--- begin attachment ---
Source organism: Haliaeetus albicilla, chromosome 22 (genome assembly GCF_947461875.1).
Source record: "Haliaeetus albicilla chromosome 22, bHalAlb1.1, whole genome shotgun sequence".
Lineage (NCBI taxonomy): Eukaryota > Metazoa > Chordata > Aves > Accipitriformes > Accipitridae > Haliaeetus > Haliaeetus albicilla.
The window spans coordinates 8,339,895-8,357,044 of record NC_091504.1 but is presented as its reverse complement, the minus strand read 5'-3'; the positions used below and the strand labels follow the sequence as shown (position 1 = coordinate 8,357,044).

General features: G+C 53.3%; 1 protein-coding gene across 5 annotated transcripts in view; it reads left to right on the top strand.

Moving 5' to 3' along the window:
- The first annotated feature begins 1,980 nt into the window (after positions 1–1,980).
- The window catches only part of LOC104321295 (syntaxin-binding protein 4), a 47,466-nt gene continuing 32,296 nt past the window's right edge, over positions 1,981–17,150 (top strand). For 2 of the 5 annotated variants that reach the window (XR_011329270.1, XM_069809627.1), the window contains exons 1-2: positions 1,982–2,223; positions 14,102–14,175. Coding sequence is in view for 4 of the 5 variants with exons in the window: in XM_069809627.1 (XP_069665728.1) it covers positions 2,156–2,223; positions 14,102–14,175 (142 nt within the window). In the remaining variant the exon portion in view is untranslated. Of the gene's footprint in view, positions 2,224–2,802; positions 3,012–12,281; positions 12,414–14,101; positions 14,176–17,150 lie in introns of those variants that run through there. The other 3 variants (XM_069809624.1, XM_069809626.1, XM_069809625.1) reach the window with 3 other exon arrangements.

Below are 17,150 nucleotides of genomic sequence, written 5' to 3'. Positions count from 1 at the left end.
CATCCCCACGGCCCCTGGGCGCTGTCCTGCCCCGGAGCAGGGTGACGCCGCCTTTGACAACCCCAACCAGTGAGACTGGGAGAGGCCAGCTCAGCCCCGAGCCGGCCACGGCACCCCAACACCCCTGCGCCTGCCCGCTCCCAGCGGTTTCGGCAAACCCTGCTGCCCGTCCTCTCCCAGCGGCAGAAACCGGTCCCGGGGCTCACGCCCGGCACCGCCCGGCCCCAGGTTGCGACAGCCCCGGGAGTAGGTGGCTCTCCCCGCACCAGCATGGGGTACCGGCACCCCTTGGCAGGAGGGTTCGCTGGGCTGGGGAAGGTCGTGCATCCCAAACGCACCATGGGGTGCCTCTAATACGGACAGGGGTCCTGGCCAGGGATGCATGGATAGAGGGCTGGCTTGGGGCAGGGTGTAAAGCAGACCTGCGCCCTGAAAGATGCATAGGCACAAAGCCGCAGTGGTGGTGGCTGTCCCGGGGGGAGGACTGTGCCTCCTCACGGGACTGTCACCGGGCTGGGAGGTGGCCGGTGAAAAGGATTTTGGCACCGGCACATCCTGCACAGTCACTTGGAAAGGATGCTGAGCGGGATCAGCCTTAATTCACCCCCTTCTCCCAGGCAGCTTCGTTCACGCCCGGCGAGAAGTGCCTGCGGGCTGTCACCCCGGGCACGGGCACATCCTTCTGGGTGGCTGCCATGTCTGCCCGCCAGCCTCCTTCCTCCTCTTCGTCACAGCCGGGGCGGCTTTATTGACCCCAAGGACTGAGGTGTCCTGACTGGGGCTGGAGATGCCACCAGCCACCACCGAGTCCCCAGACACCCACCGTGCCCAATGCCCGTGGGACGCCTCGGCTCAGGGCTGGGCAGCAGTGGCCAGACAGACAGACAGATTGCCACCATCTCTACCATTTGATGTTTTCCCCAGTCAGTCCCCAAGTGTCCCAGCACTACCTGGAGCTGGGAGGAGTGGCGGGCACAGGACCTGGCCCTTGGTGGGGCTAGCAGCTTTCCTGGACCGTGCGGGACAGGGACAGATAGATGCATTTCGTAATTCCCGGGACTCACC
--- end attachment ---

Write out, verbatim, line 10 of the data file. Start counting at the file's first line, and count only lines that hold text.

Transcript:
CATCCCCACGGCCCCTGGGCGCTGTCCTGCCCCGGAGCAGGGTGACGCCGCCTTTGACAACCCCAACCAGTGAGACTGGGAGAGGCCAGCTCAGCCCCGAGCCGGCCACGGCACCCCAACACCCCTGCGCCTGCCCGCTCCCAGCGGTTTCGGCAAACCCTGCTGCCCGTCCTCTCCCAGCGGCAGAAACCGGTCCCGGGGCTCACGCCCGGCACCGCCCGGCCCCAGGTTGCGACAGCCCCGGGAGTAGGTGGCTCTCCCCGCACCAGCATGGGGTACCGGCACCCCTTGGCAGGAGGGTTCGCTGGGCTGGGGAAGGTCGTGCATCCCAAACGCACCATGGGGTGCCTCTAATACGGACAGGGGTCCTGGCCAGGGATGCATGGATAGAGGGCTGGCTTGGGGCAGGGTGTAAAGCAGACCTGCGCCCTGAAAGATGCATAGGCACAAAGCCGCAGTGGTGGTGGCTGTCCCGGGGGGAGGACTGTGCCTCCTCACGGGACTGTCACCGGGCTGGGAGGTGGCCGGTGAAAAGGATTTTGGCACCGGCACATCCTGCACAGTCACTTGGAAAGGATGCTGAGCGGGATCAGCCTTAATTCACCCCCTTCTCCCAGGCAGCTTCGTTCACGCCCGGCGAGAAGTGCCTGCGGGCTGTCACCCCGGGCACGGGCACATCCTTCTGGGTGGCTGCCATGTCTGCCCGCCAGCCTCCTTCCTCCTCTTCGTCACAGCCGGGGCGGCTTTATTGACCCCAAGGACTGAGGTGTCCTGACTGGGGCTGGAGATGCCACCAGCCACCACCGAGTCCCCAGACACCCACCGTGCCCAATGCCCGTGGGACGCCTCGGCTCAGGGCTGGGCAGCAGTGGCCAGACAGACAGACAGATTGCCACCATCTCTACCATTTGATGTTTTCCCCAGTCAGTCCCCAAGTGTCCCAGCACTACCTGGAGCTGGGAGGAGTGGCGGGCACAGGACCTGGCCCTTGGTGGGGCTAGCAGCTTTCCTGGACCGTGCGGGACAGGGACAGATAGATGCATTTCGTAATTCCCGGGACTCACC